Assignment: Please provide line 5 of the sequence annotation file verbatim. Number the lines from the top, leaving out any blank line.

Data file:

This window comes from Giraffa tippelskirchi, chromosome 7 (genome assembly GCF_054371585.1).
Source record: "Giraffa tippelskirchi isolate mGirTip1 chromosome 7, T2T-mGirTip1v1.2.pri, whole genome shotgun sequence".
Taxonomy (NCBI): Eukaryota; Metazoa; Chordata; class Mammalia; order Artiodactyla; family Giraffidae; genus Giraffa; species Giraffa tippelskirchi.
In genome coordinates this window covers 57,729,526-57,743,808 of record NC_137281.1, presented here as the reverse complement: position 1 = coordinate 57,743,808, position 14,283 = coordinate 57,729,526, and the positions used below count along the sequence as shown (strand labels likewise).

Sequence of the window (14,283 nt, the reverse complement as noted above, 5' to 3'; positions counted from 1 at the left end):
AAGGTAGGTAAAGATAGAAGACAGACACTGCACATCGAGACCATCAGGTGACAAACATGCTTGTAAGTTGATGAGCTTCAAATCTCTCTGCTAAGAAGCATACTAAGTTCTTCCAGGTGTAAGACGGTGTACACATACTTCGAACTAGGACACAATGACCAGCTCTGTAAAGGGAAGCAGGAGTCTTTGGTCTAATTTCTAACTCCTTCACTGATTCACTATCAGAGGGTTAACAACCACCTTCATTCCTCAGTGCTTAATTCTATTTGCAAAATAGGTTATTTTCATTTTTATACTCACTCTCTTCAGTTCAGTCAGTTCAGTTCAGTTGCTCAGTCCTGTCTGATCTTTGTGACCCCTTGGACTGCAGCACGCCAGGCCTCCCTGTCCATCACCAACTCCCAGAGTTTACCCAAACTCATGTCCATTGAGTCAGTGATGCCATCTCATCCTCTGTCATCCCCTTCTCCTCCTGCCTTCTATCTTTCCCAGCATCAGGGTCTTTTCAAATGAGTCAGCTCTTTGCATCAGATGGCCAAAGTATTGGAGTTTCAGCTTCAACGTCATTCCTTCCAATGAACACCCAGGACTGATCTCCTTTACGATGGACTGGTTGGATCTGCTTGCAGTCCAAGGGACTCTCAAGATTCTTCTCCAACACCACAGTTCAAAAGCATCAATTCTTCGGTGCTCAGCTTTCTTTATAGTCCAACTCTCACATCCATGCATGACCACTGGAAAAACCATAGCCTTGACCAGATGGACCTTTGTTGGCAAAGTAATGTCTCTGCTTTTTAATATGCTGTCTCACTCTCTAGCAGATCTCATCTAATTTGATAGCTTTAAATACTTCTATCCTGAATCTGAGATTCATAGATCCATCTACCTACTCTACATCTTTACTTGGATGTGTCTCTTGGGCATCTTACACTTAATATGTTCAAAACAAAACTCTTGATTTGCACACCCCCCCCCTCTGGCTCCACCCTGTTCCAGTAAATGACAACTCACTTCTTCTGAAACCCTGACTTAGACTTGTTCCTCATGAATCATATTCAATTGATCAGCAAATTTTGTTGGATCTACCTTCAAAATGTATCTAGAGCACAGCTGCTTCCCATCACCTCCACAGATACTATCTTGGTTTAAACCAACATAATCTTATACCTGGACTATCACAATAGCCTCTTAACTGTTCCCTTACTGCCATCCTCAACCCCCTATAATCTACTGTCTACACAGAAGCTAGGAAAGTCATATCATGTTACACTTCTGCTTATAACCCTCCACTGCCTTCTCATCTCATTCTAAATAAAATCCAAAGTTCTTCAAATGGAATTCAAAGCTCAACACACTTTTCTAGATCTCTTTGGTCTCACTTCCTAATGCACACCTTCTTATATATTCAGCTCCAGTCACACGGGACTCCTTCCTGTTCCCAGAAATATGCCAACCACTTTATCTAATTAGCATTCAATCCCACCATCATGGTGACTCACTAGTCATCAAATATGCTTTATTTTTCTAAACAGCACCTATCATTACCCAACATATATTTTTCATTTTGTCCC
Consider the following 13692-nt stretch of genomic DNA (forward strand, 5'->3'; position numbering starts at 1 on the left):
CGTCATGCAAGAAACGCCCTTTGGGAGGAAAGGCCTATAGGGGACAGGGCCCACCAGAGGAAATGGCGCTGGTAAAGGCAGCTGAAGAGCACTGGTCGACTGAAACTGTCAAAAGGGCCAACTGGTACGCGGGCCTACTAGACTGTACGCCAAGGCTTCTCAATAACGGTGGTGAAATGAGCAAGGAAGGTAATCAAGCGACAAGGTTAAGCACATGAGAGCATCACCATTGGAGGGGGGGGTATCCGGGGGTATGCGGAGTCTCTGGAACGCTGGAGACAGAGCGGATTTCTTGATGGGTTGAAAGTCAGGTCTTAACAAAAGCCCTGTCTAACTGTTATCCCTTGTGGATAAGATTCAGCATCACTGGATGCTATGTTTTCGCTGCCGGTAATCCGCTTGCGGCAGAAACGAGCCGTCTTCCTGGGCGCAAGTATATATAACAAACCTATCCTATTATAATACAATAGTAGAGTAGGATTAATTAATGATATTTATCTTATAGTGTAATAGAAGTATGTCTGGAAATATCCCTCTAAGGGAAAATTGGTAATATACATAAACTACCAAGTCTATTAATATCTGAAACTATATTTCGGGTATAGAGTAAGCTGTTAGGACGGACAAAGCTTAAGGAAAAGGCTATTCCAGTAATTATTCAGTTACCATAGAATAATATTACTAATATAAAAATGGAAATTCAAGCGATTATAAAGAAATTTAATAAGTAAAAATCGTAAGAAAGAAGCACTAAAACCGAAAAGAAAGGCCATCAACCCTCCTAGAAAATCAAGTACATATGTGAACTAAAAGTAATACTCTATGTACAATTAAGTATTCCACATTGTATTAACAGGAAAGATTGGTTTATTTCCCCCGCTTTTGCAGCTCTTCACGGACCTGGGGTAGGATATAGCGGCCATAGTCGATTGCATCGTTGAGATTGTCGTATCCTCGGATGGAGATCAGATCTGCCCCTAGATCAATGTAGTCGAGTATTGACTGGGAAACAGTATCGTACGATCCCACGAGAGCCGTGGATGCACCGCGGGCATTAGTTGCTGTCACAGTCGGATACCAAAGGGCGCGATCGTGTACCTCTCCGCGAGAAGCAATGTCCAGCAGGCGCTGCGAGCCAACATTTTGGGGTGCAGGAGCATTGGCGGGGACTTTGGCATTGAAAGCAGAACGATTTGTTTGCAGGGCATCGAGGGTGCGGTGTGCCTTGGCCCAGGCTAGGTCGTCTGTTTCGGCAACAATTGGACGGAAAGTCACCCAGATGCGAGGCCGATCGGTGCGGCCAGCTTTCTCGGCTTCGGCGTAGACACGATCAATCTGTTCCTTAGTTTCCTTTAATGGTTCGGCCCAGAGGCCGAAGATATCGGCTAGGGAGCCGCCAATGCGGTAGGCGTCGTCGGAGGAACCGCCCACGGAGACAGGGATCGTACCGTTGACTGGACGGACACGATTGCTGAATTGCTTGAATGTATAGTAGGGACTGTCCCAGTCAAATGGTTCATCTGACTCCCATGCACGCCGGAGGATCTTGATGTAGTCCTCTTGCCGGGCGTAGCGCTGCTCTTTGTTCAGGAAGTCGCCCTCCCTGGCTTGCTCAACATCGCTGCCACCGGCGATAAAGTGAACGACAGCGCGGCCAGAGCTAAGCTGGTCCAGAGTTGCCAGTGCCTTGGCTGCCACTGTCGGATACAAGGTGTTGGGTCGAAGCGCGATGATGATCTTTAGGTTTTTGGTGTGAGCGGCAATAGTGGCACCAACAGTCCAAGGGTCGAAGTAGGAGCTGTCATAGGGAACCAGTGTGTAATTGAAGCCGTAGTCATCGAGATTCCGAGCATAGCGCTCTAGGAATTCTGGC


Sequence of the window (14,283 nt, the reverse complement as noted above, 5' to 3'; positions counted from 1 at the left end):